Types of network cameras
Network cameras can be classified in terms of whether they are designed for indoor use only or for indoor and outdoor use. An outdoor camera requires an external, protective housing unless the camera design already incorporates a protective enclosure.
Network cameras, whether for indoor or outdoor use, can be further categorized into fixed, fixed dome, covert PTZ, and thermal network cameras.
Fixed network cameras
A fixed network camera is a camera that has a fixed viewing direction once it is mounted. It may come with a fixed, varifocal or motorized zoom lens, and the lens may be exchangeable on some cameras. A fixed camera is the traditional camera type where the camera and the direction in which it is pointing are clearly visible. This type of camera represents the best choice in applications where it is advantageous to make the camera very noticeable.
Fixed cameras can be installed in protective enclosures. Axis’ outdoor fixed cameras come pre-installed in housings. Fixed cameras can also be mounted on a pan/tilt motor for greater viewing flexibility.
Fixed dome network cameras
A fixed dome network camera is a fixed camera in a dome design. It may come with a fixed, varifocal or motorized zoom lens, and the lens may be exchangeable on some cameras.
The camera can be directed to point in any direction. Its main benefit lies in its discreet, non-obtrusive design, as well as in the fact that it is hard to see in which direction the camera is pointing. The camera is also tamper resistant. Axis’ fixed dome cameras provide different types and levels of protection such as vandal- and dust-resistance, and IP66 and NEMA 4X ratings for outdoor installations. The cameras can be mounted on a wall, ceiling or pole.
A fixed dome with a wide-angle lens and a megapixel sensor that provides a 360° field of view is often known as a panoramic or 360° camera.
Covert network cameras
Covert cameras are designed to blend into the environment and be virtually impossible to discover. They can be placed at eye-level at entrances or integrated into things such as ATM machines for discreet or covert surveillance. They can enable close-up shots for identification purposes or overview surveillance. Tampering risks are also reduced.
Using a pin-hole lens, Axis’ indoor/outdoor covert network cameras provide resolutions of up to 1 MP, including HDTV 720p, and come pre-mounted with an Ethernet cable for both power and data. The cameras are ideal for use in retail stores, banks and hospitals.
PTZ network cameras
A PTZ camera provides pan, tilt and zoom functions (using manual or automatic control), enabling wide area coverage and great details when zooming in. An Axis PTZ camera usually has the ability to pan 360°, tilt 180° or 220°, and is often equipped with a zoom lens. (A zoom lens provides an optical zoom that maintains image resolution, as opposed to a digital zoom, which enlarges an image with loss in image quality.)
PTZ commands are sent over the same network cable as for video transmission (no need for RS- 485 wires as is the case with an analog PTZ camera). PTZ cameras with support for Power over Ethernet (PoE/PoE+/High PoE) also do not require separate power cables, unlike an analog PTZ camera.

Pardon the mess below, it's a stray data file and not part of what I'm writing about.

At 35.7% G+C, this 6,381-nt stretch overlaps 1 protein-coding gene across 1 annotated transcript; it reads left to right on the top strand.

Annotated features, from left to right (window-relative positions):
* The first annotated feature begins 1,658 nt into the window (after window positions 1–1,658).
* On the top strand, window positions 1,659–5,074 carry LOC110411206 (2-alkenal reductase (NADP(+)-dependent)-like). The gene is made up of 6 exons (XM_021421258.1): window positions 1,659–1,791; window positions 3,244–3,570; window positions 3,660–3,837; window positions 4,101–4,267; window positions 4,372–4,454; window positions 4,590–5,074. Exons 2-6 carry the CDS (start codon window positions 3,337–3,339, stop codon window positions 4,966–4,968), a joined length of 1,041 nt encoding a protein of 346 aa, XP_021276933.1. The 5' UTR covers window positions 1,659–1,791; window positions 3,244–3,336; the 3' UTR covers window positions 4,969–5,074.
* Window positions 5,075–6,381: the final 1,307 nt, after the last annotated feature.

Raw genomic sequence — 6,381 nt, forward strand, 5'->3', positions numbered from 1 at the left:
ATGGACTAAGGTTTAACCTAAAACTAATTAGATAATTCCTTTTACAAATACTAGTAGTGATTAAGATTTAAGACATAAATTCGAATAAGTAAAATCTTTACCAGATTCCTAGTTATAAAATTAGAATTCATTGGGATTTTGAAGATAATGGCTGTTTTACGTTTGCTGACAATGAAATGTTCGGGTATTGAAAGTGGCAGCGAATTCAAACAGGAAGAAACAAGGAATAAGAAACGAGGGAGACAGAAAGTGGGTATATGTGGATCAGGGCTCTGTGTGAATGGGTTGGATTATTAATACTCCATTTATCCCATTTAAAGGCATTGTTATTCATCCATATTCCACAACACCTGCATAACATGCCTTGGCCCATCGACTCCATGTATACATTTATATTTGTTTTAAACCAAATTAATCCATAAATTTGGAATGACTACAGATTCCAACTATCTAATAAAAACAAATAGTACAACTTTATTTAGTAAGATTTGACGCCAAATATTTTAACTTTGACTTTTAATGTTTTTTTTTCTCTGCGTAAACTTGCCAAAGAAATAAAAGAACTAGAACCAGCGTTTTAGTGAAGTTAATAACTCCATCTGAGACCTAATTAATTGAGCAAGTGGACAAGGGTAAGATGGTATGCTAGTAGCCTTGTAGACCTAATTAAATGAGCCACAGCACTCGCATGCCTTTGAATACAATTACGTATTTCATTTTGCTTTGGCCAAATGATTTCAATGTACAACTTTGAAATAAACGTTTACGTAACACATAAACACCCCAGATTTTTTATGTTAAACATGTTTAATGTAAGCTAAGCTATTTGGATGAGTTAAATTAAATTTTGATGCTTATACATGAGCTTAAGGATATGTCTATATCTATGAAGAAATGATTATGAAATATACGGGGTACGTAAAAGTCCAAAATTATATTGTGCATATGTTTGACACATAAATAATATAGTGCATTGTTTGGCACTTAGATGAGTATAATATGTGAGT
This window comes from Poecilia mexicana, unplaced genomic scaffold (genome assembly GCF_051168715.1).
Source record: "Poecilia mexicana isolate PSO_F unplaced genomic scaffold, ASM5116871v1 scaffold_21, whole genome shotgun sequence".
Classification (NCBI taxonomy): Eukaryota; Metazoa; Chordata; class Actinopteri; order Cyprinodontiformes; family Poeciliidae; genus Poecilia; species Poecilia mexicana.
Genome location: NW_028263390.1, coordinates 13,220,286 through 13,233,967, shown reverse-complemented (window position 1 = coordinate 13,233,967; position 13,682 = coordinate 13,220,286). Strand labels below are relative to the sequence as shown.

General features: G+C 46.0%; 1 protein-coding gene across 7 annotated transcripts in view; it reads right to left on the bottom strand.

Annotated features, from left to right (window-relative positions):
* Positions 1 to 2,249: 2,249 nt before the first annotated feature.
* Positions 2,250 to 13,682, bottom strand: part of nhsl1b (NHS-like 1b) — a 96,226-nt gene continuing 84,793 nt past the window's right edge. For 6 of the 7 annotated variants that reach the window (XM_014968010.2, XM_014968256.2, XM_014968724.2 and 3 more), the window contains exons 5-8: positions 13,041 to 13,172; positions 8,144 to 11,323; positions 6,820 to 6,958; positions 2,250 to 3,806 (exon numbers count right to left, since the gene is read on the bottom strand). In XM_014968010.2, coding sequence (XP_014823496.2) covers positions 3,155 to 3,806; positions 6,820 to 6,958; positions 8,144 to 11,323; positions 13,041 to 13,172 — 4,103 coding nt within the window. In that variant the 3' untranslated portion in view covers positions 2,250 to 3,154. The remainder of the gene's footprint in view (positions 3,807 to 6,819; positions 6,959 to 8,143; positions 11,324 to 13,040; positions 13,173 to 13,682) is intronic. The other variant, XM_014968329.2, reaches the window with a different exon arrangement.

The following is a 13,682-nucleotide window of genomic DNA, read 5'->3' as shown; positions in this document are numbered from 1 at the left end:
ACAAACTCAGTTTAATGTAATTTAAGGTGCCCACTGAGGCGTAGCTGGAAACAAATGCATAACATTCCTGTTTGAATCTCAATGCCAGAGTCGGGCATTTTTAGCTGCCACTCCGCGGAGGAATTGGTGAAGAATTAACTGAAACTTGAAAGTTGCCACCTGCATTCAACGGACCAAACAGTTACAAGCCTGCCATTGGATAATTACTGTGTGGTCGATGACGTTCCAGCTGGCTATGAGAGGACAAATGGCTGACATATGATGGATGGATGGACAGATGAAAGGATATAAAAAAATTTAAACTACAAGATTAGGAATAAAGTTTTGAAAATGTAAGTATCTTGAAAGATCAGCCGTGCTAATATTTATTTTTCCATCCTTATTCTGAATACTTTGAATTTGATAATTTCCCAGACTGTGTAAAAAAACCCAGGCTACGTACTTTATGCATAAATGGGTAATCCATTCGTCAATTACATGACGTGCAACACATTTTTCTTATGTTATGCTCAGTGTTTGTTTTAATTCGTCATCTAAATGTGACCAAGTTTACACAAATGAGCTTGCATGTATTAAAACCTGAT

PTZ cameras can come in various form factors; the most common is a PTZ dome, which is ideal for use in discreet installations due to its design, mounting (particularly in indoor, dropceiling mounts), and difficulty in seeing the camera’s viewing angle. In outdoor installations, the cameras are usually mounted on poles or walls of a building.
In operations with live monitoring, PTZ cameras can be used to follow a person or object, and zoom in for closer inspection. In unmanned operations, automatic guard tour on PTZ cameras can be used to monitor different areas of a scene. In guard tour mode, one PTZ network camera can cover an area where many fixed network cameras would be needed. The main drawback is that only one location can be monitored at any given time.
Axis’ high-end PTZ domes offer high-speed endless pan, tilt and zoom, and provide mechanical robustness for continuous operation in guard tour mode. PTZ domes with a mechanical stop incorporate Axis’ Auto-flip functionality to enable them to pan 360°.
Some of the features that can be incorporated in a PTZ camera include:
- 3D privacy masking. 3D privacy masking, which is supported in most Axis PTZ cameras, enables selected areas of a scene to be blocked or masked from viewing and recording. It allows masking to be maintained even as the camera’s field of view changes through panning, tilting and zooming since the masking moves with the camera’s coordinate system.
- E-flip. When a PTZ camera is mounted on a ceiling and is used to follow a person in, for example, a retail store, there will be situations when a person will pass just under the camera. When following through on the person, images would be seen upside down without the E-flip functionality. E-flip electronically rotates images 180° in such cases. It is performed automatically and will not be noticed by an operator.